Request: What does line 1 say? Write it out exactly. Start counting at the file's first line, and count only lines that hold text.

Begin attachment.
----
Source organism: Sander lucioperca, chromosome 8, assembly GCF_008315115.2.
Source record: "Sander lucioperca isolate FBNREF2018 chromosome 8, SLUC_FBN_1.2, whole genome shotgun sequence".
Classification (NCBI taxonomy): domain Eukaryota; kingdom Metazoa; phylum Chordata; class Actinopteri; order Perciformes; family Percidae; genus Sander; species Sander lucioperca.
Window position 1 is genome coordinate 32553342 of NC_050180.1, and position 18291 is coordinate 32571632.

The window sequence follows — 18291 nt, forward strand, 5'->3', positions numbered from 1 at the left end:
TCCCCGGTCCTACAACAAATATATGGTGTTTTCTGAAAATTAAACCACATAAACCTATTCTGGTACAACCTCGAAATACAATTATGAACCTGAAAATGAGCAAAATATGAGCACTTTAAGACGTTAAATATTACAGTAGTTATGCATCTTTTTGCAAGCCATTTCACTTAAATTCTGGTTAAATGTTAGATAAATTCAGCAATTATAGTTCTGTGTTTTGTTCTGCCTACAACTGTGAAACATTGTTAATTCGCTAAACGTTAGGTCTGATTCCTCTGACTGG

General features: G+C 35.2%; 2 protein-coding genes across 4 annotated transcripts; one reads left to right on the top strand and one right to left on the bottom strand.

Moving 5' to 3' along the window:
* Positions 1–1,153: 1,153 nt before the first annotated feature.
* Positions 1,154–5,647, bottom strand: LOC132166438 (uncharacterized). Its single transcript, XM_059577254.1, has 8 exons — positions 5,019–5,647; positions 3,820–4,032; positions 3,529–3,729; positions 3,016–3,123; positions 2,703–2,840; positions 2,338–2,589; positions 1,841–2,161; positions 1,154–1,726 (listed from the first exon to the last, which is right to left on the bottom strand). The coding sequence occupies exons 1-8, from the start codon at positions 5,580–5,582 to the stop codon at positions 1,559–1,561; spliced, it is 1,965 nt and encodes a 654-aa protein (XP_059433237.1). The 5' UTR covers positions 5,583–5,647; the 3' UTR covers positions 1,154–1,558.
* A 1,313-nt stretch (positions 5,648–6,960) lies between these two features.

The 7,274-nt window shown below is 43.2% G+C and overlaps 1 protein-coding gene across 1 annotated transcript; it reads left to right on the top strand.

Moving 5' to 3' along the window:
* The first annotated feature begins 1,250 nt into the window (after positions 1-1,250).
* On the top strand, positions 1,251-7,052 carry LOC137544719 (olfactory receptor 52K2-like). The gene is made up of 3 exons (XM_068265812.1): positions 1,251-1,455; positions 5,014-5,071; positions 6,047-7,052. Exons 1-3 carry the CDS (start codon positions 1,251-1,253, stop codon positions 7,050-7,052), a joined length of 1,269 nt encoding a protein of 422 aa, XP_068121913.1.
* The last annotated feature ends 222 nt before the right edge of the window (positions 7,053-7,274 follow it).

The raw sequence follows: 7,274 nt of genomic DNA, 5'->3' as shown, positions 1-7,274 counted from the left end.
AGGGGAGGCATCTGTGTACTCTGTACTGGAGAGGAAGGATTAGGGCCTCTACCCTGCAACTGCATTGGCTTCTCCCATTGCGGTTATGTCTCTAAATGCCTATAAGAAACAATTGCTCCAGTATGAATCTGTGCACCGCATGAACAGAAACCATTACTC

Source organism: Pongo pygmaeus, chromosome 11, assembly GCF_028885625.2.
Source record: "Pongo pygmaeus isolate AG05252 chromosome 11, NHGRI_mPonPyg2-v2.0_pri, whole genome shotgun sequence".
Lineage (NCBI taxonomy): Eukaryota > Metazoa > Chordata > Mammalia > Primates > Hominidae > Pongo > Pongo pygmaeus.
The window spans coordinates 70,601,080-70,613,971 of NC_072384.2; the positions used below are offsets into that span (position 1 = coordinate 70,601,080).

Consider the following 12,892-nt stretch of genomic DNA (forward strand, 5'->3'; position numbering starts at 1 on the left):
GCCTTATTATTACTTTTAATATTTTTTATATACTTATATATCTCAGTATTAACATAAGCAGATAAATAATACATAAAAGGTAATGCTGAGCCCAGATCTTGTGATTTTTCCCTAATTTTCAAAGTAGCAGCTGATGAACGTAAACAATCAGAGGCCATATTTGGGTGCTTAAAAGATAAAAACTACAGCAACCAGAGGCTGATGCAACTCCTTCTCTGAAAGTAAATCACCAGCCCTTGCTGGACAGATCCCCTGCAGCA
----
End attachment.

Source organism: Sander lucioperca, chromosome 8, assembly GCF_008315115.2.